May 25, 2021 - azure synapse-analytics

Decode Base64 with Azure Synapse Analytics its Serverless SQL

Xavier Geerinck

@XavierGeerinck

I wanted to analyze some data in Azure Synapse Analytics, Serverless SQL. This data was coming in from my IoT Hub that I created and was being routed towards an Azure Data Lake Storage account as small JSON files. However when trying to analyze this data, it appeared that IoT Hub shows the body as Base64 encoded and T-SQL couldn't analyze it.

Problem Statement

Normally, to convert base64 towards a string, we can use a built-in method where it converts this as XML. The following SQL statement can then be used:

SELECT
[JSON] = cast(cast('' as XML).value('xs:base64Binary(sql:column("StackOverflow.Base64JSON"))', 'varbinary(30)') as varchar(30))
FROM my_table

However, when executing this in Synapse Analytics, Serverless SQL we get the following error:

xml is not supported

Solution

To solve this, we need to execute the following steps:

  1. Create a User Database (we don't have rights on the master database)
  2. Set the correct active Database
  3. Create a Base64 Decoder
  4. Load our JSON data
  5. Decode our Column

Breaking this down

1. Create a User Database

CREATE DATABASE MY_DATABASE;

2. Setting the correct active database

USE MY_DATABASE;

3. Creating the Base64 Decoder

CREATE FUNCTION dbo.tvf_Base64Decoder( @encodedPayload VARCHAR(8000) )
RETURNS TABLE
AS
RETURN WITH cte8Rows AS
(
-- generating 4096 rows, here are the first 8
SELECT ones = 1
FROM
(
values (1),(1),(1),(1)
, (1),(1),(1),(1)
) AS tens(ones)
)
, cte64Rows AS
(
-- generating 4096 rows, here are the first 64
SELECT ones = 1
FROM cte8Rows AS eight1
CROSS JOIN cte8Rows AS eight2
)
, cteSextet as
(
-- a Base64 encoded string is comprised of 4-byte sextets, create an iterator of starting offsets for each sextet
SELECT top ((len(@encodedPayload) / 4))
setextOffset = ((ROW_NUMBER() OVER (ORDER BY (SELECT 1))) * 4) -3
FROM cte64Rows AS sixtyfour1
CROSS JOIN cte64Rows AS sixtyfour2
)
, cteMapping as
(
-- Base64 mapping table
SELECT Base64.[value]
, Base64.[char]
FROM
(
values ( 0, 'A'), ( 1, 'B'), ( 2, 'C'), ( 3, 'D'), ( 4, 'E'), ( 5, 'F'), ( 6, 'G'), ( 7, 'H'), ( 8, 'I'), ( 9, 'J'), (10, 'K'), (11, 'L'), (12, 'M'), (13, 'N'), (14, 'O'), (15, 'P')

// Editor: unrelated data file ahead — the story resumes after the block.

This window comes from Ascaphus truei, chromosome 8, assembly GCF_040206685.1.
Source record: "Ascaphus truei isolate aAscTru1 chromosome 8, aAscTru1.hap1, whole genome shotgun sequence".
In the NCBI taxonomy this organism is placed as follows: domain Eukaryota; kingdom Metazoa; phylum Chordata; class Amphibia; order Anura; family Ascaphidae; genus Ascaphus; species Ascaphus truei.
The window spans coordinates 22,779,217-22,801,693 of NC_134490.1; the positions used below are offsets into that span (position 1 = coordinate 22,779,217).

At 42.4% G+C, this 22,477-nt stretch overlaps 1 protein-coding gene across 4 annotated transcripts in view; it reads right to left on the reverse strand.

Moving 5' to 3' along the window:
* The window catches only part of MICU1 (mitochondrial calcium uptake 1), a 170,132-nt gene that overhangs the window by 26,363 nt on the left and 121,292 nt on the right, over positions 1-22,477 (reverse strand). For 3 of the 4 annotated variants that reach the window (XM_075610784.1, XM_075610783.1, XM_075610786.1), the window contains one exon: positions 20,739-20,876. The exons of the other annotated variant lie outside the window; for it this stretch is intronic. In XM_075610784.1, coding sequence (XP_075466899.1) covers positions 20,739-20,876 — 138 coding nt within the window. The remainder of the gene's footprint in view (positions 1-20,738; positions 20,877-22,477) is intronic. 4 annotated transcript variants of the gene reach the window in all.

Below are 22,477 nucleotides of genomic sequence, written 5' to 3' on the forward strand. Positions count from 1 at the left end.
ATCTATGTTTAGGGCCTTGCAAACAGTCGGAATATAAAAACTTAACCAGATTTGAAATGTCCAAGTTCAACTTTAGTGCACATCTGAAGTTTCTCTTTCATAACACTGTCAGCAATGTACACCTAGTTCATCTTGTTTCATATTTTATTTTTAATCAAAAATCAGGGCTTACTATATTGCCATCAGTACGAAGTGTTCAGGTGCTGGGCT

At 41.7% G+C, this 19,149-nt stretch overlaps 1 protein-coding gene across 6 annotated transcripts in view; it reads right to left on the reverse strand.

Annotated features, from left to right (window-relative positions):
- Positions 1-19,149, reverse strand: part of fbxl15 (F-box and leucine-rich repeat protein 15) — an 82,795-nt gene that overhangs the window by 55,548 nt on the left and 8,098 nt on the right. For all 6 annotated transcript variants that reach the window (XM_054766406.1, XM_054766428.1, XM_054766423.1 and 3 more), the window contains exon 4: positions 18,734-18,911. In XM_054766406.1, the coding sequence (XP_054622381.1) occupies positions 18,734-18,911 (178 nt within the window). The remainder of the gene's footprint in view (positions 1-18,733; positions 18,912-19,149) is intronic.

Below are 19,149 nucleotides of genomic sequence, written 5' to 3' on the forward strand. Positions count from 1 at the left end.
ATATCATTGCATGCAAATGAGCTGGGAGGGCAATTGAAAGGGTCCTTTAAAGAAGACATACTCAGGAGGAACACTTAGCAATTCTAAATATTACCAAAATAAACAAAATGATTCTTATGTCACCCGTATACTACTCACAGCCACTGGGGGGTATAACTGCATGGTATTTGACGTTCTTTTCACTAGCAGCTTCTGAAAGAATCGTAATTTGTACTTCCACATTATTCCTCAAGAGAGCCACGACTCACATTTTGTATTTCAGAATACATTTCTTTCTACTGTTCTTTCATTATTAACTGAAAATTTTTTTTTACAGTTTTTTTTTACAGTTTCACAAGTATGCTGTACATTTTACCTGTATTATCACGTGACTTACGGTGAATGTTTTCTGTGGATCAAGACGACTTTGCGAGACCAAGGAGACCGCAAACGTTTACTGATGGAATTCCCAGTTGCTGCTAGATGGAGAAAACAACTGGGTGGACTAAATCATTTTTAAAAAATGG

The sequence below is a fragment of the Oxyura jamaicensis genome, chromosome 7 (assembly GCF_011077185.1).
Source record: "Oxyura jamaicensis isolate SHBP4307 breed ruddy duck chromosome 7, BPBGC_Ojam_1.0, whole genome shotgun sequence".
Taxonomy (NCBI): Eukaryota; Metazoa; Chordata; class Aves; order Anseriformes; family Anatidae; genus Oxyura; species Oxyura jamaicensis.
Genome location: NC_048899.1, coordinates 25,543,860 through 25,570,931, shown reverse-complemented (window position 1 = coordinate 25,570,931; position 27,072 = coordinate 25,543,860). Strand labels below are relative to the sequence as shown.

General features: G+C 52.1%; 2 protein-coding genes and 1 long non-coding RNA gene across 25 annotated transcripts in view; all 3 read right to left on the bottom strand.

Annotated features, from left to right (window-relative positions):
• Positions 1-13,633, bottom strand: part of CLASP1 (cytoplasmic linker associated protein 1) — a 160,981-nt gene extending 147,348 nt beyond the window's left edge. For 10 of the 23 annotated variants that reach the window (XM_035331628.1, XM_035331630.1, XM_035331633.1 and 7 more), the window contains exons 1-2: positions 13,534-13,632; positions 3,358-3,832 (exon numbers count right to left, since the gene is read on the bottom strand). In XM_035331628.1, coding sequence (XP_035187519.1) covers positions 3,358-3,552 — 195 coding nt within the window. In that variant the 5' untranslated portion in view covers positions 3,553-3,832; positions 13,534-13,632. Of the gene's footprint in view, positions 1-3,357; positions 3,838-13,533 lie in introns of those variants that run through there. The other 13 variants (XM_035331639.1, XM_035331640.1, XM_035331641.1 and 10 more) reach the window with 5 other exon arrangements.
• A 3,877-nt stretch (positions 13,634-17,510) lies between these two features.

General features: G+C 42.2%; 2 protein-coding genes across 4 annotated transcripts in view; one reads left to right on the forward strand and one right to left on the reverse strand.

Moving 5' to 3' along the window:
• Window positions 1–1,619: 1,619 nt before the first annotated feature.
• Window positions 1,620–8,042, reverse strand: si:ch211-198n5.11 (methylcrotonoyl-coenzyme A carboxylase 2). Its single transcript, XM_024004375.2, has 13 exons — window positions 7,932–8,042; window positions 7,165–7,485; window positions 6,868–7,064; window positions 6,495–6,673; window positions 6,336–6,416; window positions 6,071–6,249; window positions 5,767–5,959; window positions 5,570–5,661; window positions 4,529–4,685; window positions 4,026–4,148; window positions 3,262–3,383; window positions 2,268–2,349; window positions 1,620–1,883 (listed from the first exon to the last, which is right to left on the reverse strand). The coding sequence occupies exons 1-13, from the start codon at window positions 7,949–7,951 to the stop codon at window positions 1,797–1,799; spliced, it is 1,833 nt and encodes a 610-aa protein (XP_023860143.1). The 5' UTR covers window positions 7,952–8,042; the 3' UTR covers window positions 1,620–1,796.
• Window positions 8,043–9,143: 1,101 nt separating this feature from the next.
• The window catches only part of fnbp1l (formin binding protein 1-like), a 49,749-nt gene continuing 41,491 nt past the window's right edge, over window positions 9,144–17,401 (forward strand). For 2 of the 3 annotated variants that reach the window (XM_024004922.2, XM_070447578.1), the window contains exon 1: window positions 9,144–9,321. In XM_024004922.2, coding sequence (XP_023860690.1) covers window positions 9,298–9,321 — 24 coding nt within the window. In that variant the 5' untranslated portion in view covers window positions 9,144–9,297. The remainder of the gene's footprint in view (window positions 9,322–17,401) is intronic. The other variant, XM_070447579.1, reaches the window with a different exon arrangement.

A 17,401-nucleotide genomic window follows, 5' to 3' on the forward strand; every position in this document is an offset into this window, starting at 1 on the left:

, (16, 'Q'), (17, 'R'), (18, 'S'), (19, 'T'), (20, 'U'), (21, 'V'), (22, 'W'), (23, 'X'), (24, 'Y'), (25, 'Z'), (26, 'a'), (27, 'b'), (28, 'c'), (29, 'd'), (30, 'e'), (31, 'f')
, (32, 'g'), (33, 'h'), (34, 'i'), (35, 'j'), (36, 'k'), (37, 'l'), (38, 'm'), (39, 'n'), (40, 'o'), (41, 'p'), (42, 'q'), (43, 'r'), (44, 's'), (45, 't'), (46, 'u'), (47, 'v')
, (48, 'w'), (49, 'x'), (50, 'y'), (51, 'z'), (52, '0'), (53, '1'), (54, '2'), (55, '3'), (56, '4'), (57, '5'), (58, '6'), (59, '7'), (60, '8'), (61, '9'), (62, '+'), (63, '/')
) AS Base64([value], [char])
)
, cteDecode as
(
-- the fun stuff! (see explaination above)
SELECT chars = concat(
char(
cast(cast(((SELECT m.[value] FROM cteMapping AS m WHERE m.[char] = SUBSTRING(@encodedPayload, s.setextOffset , 1) collate Latin1_General_CS_AS) * 4) AS BINARY(1)) AS TINYINT)
|
cast(cast(((SELECT m.[value] FROM cteMapping AS m WHERE m.[char] = SUBSTRING(@encodedPayload, s.setextOffset +1, 1) collate Latin1_General_CS_AS) / 16) AS BINARY(1)) AS TINYINT)
)
, char(
cast(cast(((SELECT m.[value] FROM cteMapping AS m WHERE m.[char] = SUBSTRING(@encodedPayload, s.setextOffset +1, 1) collate Latin1_General_CS_AS) * 16) AS BINARY(1)) AS TINYINT)
|
cast(cast(((SELECT m.[value] FROM cteMapping AS m WHERE m.[char] = SUBSTRING(@encodedPayload, s.setextOffset +2, 1) collate Latin1_General_CS_AS) / 4) AS BINARY(1)) AS TINYINT)
)
, char(
cast(cast(((SELECT m.[value] FROM cteMapping AS m WHERE m.[char] = SUBSTRING(@encodedPayload, s.setextOffset +2, 1) collate Latin1_General_CS_AS) * 64) AS BINARY(1)) AS TINYINT)
|
cast(cast(((SELECT m.[value] FROM cteMapping AS m WHERE m.[char] = SUBSTRING(@encodedPayload, s.setextOffset +3, 1) collate Latin1_General_CS_AS) / 1) AS BINARY(1)) AS TINYINT)
)
)
FROM cteSextet AS s
)
SELECT decodedPayload = string_agg(chars, '')
FROM cteDecode;

4. Loading our JSON Data

SELECT
JSON_VALUE(jsonContent, '$.Body') AS jsonBody
FROM
OPENROWSET(
BULK 'https://myadlsaccount.dfs.core.windows.net/myadlscontainer/myadlsfolder/*/*/*/*/*/*.json',
FORMAT = 'CSV',
FIELDQUOTE = '0x0b',
FIELDTERMINATOR ='0x0b',
ROWTERMINATOR = '0x0b'
)
WITH (
jsonContent varchar(MAX)
) AS [result]

5. Decoding the Column

WITH decoder AS (
SELECT
JSON_VALUE(jsonContent, '$.Body') AS jsonBody
FROM
OPENROWSET(
BULK 'https://myadlsaccount.dfs.core.windows.net/myadlscontainer/myadlsfolder/*/*/*/*/*/*.json',
FORMAT = 'CSV',
FIELDQUOTE = '0x0b',
FIELDTERMINATOR ='0x0b',
ROWTERMINATOR = '0x0b'
)
WITH (
jsonContent varchar(MAX)
) AS [result]
)
SELECT
decoded = (SELECT decodedPayload FROM dbo.tvf_Base64Decoder(jsonBody))
FROM decoder

Conclusion

When you now combine those 5 steps into one SQL file, you will get a decoded JSON string containing your IoT Hub Body!

⚠ I personally would recommend utilizing Spark, seeing that this method works, but is not the fastest!

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Xavier Geerinck © 2020

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